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    When it releases an embedded device, a company must comply with the license obligations of all packages – no matter whether a package is under a FOSS or commercial license

    This is actually a point in favour of open source. Generally, a company will approve a smallish set of open-source licenses and have a process in place for complying with those licenses. Each proprietary package comes with a bespoke license that needs a different compliance process. This is much more expensive.

    Schneider argues that fixing bugs in free open-source software (FOSS) has a higher cost than in commercial software – for companies building embedded systems. This is disputable – to say the least. In general, I have found the developers of FOSS incredibly responsive. I have often got bug fixes within hours. Moreover, I have rarely found showstoppers in FOSS – certainly not more than in Qt.

    The key economic selling point for open source is that it automatically gives you a second source. If I want a bug in an open source project fixed, then I can go to a commercial reseller, to the original authors, or any consulting company that has experience in roughly the same field.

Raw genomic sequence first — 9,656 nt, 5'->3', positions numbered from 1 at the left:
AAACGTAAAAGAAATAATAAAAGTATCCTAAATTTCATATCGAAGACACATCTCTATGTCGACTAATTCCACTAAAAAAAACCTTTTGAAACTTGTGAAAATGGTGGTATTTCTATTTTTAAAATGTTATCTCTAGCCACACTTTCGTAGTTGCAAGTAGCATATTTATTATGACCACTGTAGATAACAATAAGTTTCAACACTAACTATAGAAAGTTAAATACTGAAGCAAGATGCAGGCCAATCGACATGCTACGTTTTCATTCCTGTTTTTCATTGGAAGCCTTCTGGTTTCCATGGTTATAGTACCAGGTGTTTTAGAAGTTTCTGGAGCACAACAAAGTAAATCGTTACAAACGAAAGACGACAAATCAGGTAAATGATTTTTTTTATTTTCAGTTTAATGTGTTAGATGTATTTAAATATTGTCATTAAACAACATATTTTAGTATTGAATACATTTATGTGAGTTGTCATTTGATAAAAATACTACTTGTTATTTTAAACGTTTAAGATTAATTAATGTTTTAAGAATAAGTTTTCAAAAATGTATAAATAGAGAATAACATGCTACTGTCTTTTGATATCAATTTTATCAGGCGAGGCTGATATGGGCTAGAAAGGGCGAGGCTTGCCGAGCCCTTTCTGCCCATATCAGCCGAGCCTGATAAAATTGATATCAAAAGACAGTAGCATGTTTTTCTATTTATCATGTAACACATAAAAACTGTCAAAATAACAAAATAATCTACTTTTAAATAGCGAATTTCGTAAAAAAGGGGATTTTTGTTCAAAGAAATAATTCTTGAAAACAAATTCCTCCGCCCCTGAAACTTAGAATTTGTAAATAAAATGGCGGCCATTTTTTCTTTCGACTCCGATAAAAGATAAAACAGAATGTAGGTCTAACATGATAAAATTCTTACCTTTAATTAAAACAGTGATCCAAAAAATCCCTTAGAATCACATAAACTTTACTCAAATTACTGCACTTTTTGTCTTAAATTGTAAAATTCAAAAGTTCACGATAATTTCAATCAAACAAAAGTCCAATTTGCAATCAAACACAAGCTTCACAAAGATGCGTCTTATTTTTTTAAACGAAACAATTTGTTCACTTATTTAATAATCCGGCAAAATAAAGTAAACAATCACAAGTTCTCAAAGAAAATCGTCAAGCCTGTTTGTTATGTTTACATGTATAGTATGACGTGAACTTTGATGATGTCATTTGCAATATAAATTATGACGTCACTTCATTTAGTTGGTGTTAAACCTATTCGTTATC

This doesn’t necessarily mean that the company founded by the original authors won’t be the cheapest option. Often it will because they are the most familiar with the codebase and so may be able to fix a bug in a few hours that would take a week for someone else to root cause. Even if they charge 2-3 times as much per hour, they’re still cheaper. It provides an upper bound on how much they can charge you because if they’re too expensive then you can always get someone else to do it. This is also useful if they’re overworked. For some of the open source projects that I’ve worked on, companies have had me spend 10-15 minutes sketching out what probably needs to be done and then paid someone else to go and do it. A win for them and the project, because the work gets done, and a win for me that I’m not feeling bad that I don’t have time to work on a thing that’s a blocker for a company that’s building on top of stuff that I wrote and is being a good open source citizen.